The college application essay has raised so many questions from prospective students and their parents that Johns Hopkins University’s Admissions Committee created a page on its website called Essays That Worked. The site features essays written by students admitted to the university, with comments from Admissions Committee members about what they liked about each story.
The essays are “distinct and unique to the individual writer; however, each of them assisted the admissions reader in learning more about the student beyond the transcripts and activity sheets. The most important thing to remember is to be original and creative as you share your own story with us.”
So what do you want colleges to know about you?
Whatever the prompt, and no matter what college you are applying to, your job is to answer the question with a meaningful story that best illustrates who you are. That way, the admissions committee can decide if you are a good fit for their university.
If you look at the Johns Hopkins site, be careful not to copy an idea or style from the sample essays. Rather, pay attention to the common message in the comments.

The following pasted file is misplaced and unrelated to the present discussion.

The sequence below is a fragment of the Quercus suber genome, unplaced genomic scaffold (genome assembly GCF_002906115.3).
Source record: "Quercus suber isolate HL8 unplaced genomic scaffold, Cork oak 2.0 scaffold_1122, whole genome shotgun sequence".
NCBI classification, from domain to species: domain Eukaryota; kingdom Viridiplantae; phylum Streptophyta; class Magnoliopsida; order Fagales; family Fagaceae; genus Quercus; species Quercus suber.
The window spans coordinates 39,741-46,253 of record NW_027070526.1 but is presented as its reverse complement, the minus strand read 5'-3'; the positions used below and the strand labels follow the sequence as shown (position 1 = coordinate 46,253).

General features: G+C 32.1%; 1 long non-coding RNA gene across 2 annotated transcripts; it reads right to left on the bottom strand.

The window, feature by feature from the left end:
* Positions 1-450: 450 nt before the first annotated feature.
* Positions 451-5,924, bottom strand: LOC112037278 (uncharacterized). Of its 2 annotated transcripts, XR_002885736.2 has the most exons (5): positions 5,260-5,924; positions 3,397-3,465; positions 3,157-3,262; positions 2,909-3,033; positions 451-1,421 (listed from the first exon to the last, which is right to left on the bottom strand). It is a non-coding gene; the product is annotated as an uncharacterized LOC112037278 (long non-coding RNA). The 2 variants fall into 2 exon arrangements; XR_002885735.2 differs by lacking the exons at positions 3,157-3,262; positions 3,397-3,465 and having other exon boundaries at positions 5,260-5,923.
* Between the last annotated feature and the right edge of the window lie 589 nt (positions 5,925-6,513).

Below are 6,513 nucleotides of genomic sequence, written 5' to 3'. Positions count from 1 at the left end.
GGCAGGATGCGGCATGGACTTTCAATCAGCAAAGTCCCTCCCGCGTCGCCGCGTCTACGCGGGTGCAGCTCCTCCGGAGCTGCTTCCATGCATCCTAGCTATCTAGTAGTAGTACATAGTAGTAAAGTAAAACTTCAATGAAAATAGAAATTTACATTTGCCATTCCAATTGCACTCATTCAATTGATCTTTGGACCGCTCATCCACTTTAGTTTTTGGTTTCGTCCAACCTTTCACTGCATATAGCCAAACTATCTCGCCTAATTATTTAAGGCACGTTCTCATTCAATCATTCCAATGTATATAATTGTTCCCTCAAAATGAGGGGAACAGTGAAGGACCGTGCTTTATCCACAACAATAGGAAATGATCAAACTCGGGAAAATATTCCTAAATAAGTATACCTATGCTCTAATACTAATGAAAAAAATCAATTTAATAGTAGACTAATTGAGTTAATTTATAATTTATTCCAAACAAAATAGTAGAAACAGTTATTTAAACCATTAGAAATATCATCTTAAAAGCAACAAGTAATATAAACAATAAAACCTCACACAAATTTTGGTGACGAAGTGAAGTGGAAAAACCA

In the first sample, by Katie, the reader makes note of her superb vocabulary, but also suggests that her attitude and vision are what made her stand out.
“But, not just any applicant—even with a summer abroad and a sharply honed vocabulary—could write as successful an essay as Katie’s,” the reader says. “What is far more important about her composition is the impression that we form about Katie’s vision of and attitude towards the world. We learn that she reaches out to people who have conditions very different from her own and tries to learn from their experiences while simultaneously teaching them about the world from which she comes.
By the time that we reach the end of her essay, we feel as though we genuinely understand this adventurous and open-minded spirit. Moreover, we want to get to know her better and are excited about the possibility of her forming part of our upcoming freshman class.”
The message is one Wow reiterates throughout the 10-step college essay writing process: the experience is not as important as why it mattered to the applicant.
Need some help finding your story and writing it in your own words and your own voice? Check out the Wow Writing Workshop schedule. Kim Lifton is a co-founder of Wow Writing Worskhop.